Mr. Elphege Marier (Jacques Cartier):
When the hon. member for Kamloops (Mr. Fulton) rose he said that he would explain the real meaning of the amendment proposed by his leader. He did not explain the amendment but instead spoke about the proceedings taken to make Newfoundland a part of our country. The hon. member said that the government ought to consult the provinces because the constitution of Canada requires it. The leader of the opposition said in his amendment:
Now therefore be it resolved, that the government of Canada be required to consult at once the govern-
ments of the several provinces and that upon a satisfactory conclusion of such consultations "a humble address be presented to His Majesty . . ."
That consultation took place many years ago. In 1864 the four provinces known as Ontario, Quebec, New Brunswick and Nova Scotia met in Quebec city to discuss confederation. I hold in my hand a copy of the Quebec resolutions adopted in 1864, and on page 137 I find the following:
In the federation of the British North American provinces the system of government best adapted under existing circumstances to protect the diversified interests of the several provinces, and secure efficiency, harmony, and permanence in the working of the union,-would be a general government charged with matters of common interest to the whole country, and local governments for each of the Canadas and for the provinces of Nova Scotia, New Brunswick, Prince Edward Island, charged with the control of local matters in their respective sections, provision being made for the admission into the union on equitable terms of Newfoundland, the Northwest Territory, British Columbia, and Vancouver.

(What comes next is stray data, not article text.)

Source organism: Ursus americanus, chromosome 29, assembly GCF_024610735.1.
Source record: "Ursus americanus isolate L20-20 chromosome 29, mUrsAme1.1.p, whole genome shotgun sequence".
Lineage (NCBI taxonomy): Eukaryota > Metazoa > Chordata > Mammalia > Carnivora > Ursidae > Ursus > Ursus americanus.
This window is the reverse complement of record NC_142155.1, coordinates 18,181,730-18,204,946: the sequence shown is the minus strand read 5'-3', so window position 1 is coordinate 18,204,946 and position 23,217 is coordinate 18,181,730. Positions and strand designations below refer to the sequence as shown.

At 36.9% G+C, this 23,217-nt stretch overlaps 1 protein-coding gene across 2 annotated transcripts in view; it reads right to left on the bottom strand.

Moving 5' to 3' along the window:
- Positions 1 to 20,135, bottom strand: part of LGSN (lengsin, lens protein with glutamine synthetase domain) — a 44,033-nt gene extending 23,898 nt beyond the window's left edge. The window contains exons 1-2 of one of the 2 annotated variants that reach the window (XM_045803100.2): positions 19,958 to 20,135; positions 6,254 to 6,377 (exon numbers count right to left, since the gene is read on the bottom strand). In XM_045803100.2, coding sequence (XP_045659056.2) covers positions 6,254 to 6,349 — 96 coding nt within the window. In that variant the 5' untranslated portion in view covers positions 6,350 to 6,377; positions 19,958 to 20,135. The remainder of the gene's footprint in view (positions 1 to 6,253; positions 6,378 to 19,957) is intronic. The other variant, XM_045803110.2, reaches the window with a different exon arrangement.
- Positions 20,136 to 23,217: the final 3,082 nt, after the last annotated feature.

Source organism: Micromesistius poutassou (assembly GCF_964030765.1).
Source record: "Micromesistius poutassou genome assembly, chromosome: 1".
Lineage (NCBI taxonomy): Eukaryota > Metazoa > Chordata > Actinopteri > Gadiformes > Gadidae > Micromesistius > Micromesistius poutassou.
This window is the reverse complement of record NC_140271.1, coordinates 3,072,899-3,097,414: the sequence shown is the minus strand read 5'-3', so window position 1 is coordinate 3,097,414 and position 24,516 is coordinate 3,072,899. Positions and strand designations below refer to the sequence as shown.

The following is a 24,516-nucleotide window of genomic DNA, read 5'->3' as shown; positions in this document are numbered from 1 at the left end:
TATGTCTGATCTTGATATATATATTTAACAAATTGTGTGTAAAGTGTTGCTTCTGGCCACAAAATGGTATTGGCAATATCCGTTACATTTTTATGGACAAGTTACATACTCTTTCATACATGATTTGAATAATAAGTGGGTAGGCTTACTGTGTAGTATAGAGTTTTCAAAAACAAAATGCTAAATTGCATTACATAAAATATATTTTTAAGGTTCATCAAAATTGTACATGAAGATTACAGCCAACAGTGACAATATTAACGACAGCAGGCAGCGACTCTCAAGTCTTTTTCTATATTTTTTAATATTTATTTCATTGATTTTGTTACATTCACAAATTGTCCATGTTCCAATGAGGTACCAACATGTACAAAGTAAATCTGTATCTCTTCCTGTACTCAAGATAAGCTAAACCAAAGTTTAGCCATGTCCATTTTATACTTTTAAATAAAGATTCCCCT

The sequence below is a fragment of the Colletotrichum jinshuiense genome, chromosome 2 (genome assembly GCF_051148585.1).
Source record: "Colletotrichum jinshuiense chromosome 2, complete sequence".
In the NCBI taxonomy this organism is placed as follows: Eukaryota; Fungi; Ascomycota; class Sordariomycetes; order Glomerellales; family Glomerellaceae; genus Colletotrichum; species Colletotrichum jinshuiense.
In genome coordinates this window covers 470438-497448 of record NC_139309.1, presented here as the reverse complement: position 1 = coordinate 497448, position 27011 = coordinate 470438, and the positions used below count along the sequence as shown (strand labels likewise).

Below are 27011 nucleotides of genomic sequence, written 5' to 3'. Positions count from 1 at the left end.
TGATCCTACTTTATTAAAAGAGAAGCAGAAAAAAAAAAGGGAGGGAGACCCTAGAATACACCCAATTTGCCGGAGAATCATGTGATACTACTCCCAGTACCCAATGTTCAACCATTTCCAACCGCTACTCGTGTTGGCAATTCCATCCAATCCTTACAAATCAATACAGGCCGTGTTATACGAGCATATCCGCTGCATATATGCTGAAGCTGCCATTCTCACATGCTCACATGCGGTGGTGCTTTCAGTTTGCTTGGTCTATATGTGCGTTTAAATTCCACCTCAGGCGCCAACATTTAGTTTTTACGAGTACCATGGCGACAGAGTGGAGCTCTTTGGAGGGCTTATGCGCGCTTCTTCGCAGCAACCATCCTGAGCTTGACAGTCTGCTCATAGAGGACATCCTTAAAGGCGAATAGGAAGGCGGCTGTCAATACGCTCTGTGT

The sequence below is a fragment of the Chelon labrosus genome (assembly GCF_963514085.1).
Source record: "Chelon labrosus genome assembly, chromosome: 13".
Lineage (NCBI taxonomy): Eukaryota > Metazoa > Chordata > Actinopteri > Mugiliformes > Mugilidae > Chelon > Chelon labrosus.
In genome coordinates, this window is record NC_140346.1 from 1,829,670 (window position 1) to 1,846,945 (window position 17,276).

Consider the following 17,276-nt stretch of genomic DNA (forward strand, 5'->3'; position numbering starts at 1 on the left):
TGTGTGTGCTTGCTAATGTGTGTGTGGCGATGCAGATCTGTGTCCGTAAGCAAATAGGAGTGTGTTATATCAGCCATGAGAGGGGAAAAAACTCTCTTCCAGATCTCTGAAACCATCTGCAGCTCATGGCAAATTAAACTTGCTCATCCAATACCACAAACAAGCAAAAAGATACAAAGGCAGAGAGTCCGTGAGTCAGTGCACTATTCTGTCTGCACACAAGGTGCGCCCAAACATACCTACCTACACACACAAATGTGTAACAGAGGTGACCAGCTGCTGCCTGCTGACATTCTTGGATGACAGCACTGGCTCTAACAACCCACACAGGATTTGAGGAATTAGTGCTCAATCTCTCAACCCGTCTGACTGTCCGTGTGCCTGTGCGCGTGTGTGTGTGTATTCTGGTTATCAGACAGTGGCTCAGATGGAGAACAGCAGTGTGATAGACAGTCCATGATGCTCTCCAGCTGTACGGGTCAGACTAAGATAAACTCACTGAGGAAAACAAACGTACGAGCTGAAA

When these provinces met in Quebec in 1864 they agreed that Newfoundland would be admitted into confederation then or at any time on equitable terms. Therefore they were consulted and they agreed, but they went further. On page 138 of the Quebec resolutions we find the following:
The colony of Newfoundland shall be entitled to enter the proposed union, with a representation in the legislative council of four members.
They provided for the number of members that would be in the legislative council to be formed when Newfoundland became a new province of the confederation.
In paragraph 12 they provided that the members of the Newfoundland legislative council should possess properties either real or personal. On page 139 of the Quebec resolutions we find the following:
The basis of representation in the House of Commons shall be population, as determined by the official census every ten years . . .
And that Newfoundland should have eight members. Therefore they provided for the number of members which Newfoundland was to have when she joined confederation. On page 142 of the same resolutions we find the following:
Until the consolidation of the laws of Upper Canada, New Brunswick, Nova Scotia, Newfoundland, and Prince Edward Island, the judges of these provinces appointed by the general government shall be selected from their respective bars.
They went further and on page 146 they said:
Newfoundland and Prince Edward Island, not having incurred debts equal to those of the other provinces, shall be entitled to receive by half-yearly payments in advance from the general government the interest at 5 per cent on the difference between the actual amount of their respective debts at the